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The SAT Announces Cancellation Of Essay & Subject Tests

  • Updated On December 15, 2023
  • Published In SAT 👩‍🎓

The results of the SAT, a standardised test, are essential for your entry to some of the most prestigious universities in the USA and Canada. It assesses an individual’s ability to solve mathematical equations and speak the English language. Over the years, the SAT has seen its fair share of alterations. Since the coronavirus hit our lives, we’ve been left to adapt to the realities of the world, especially students wanting to get admission into well-known universities.  The College Board, the organisation which administers the SAT test , is also ensuring the universities adapt to the times. That is why they’re making some changes to reduce the demands of students as well. One of the major changes from their end is cancelling the SAT Easy test. This decision by the Board was taken last year. In this blog, we’ll cover this new change, what it means for the students, and how the SAT Essay Cancelled affect college admissions.

Table of Contents

SAT Essay Cancelled

As per the notification by the College Board, they will no longer offer the SAT Essay to high school students. It means that school students will no longer be able to schedule to take the SAT Essay exam. However, there’s an exception to this rule. If a student is required to take the SAT Essay exam as part of the high school graduation requirements, they may take the test. Although, there’s a good chance that the states requiring this will drop the requirement in the future. As a student, you must be up to date with the latest updates by staying in touch with your guiding counsellors or high school administrators.

SAT Subject Test Discontinued

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The SAT Announces Cancellation Of Essay & Subject Tests

Like the SAT Essay, the College Board has also decided to cancel the SAT Subject Test. As per the Board, this test doesn’t offer the same value that it once did. The Board used to offer subject tests on topics like grammar, world history, Latin, modern Hebrew, and math.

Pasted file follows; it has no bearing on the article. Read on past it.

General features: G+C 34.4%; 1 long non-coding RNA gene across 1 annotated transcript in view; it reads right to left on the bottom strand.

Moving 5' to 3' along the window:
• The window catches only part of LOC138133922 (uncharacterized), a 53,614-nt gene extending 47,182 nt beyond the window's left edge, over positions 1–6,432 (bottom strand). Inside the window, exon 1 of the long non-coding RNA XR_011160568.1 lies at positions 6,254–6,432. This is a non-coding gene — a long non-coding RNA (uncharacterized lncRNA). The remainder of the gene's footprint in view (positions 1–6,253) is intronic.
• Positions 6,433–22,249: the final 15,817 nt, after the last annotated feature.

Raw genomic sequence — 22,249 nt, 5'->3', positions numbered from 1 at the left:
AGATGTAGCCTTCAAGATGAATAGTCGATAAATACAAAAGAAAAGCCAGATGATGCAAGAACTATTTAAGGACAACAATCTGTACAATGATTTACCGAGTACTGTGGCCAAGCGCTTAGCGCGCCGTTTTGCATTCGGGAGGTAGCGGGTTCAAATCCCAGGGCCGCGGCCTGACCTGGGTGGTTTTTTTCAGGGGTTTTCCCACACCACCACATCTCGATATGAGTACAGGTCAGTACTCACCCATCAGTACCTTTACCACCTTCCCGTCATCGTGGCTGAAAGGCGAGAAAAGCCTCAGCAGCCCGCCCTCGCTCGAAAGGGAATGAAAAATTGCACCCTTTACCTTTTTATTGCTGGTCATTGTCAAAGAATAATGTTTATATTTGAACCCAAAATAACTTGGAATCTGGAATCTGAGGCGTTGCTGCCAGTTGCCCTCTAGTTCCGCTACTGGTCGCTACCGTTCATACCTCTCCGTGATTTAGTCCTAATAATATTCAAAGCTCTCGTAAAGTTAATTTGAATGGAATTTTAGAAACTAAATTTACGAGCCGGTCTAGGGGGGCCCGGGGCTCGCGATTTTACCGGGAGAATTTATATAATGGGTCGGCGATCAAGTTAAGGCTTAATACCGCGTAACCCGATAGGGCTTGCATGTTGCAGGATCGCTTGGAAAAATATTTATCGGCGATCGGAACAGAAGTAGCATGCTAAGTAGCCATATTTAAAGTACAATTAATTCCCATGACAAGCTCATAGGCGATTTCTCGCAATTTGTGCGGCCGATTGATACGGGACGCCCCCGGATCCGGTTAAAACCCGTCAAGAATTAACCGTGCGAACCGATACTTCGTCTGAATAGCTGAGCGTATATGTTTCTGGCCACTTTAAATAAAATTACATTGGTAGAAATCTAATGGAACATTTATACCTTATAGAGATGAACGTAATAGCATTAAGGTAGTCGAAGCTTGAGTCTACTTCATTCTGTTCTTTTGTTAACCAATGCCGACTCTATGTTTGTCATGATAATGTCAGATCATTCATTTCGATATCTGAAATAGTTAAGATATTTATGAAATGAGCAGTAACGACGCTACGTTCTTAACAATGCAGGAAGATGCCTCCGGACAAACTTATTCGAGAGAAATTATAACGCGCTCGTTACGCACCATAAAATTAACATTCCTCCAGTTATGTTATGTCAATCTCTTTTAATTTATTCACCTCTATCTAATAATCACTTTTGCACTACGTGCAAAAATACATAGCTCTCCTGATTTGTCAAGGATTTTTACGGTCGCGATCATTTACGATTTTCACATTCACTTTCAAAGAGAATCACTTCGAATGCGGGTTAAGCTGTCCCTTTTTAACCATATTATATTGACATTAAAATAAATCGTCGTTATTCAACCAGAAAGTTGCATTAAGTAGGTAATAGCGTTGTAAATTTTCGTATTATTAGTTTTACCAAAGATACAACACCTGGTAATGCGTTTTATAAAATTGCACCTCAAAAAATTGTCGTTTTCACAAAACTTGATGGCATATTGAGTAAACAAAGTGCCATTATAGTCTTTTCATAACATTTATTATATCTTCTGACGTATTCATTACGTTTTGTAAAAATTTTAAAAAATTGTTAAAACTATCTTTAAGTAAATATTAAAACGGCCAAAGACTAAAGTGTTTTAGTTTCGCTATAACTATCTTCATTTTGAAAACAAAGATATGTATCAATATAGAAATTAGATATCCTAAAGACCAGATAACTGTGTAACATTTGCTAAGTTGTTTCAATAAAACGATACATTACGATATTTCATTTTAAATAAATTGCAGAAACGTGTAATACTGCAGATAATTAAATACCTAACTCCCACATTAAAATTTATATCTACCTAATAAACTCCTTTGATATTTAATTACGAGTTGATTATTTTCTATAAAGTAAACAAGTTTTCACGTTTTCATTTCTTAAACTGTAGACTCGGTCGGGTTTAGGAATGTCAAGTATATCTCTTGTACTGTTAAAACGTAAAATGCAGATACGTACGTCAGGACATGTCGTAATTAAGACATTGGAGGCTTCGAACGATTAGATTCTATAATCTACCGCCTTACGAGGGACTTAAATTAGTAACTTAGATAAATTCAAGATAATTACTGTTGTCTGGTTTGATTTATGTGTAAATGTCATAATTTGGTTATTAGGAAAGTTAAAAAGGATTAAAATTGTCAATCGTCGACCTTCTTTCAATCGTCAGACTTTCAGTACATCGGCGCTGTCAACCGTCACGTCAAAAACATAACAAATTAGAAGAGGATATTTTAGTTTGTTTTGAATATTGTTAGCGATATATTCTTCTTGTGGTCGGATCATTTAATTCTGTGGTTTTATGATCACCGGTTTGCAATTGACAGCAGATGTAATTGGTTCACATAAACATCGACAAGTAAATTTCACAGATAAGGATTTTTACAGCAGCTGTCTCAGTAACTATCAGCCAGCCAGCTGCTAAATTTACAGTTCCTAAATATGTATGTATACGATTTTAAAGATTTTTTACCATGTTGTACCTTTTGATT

Reasons For Discontinuing SAT Essay

As mentioned above, the Covid-19 pandemic has been hard for everyone. However, it was especially tough on high school students and the College Board. The SATs were cancelled repeatedly, while many institutes dropped the SAT requirement entirely in the 2020-2022 phase of admissions. The College Board felt that dropping the SAT essay would help reduce the demands for students for now and in the future. Many experts feel that this decision is also a timely and practical one because most universities don’t require SAT Essay scores as part of the admissions process. Many students had already started dropping the SAT Essay test before this notification. In 2020, hardly 57% of students took the essay section with the SAT exam. That is why it’s believed the College Board may have dropped the SAT essay for operational and financial reasons, as well. Getting rid of the essay portion makes the SAT test entirely multiple-choice, allowing automated grading to occur. As a result, the Board would not have to pay the essay scorers. Moreover, it would also pave the way for a level playing field. Many felt that SAT only catered to the privileged and affluent students. Getting rid of the SAT Essay and subject test requirements may enhance perceived accessibility in standardised testing. For similar reasons, the ACT might end up cancelling the ACT Essay, as well.

Reasons For Discontinuing SAT Subject Test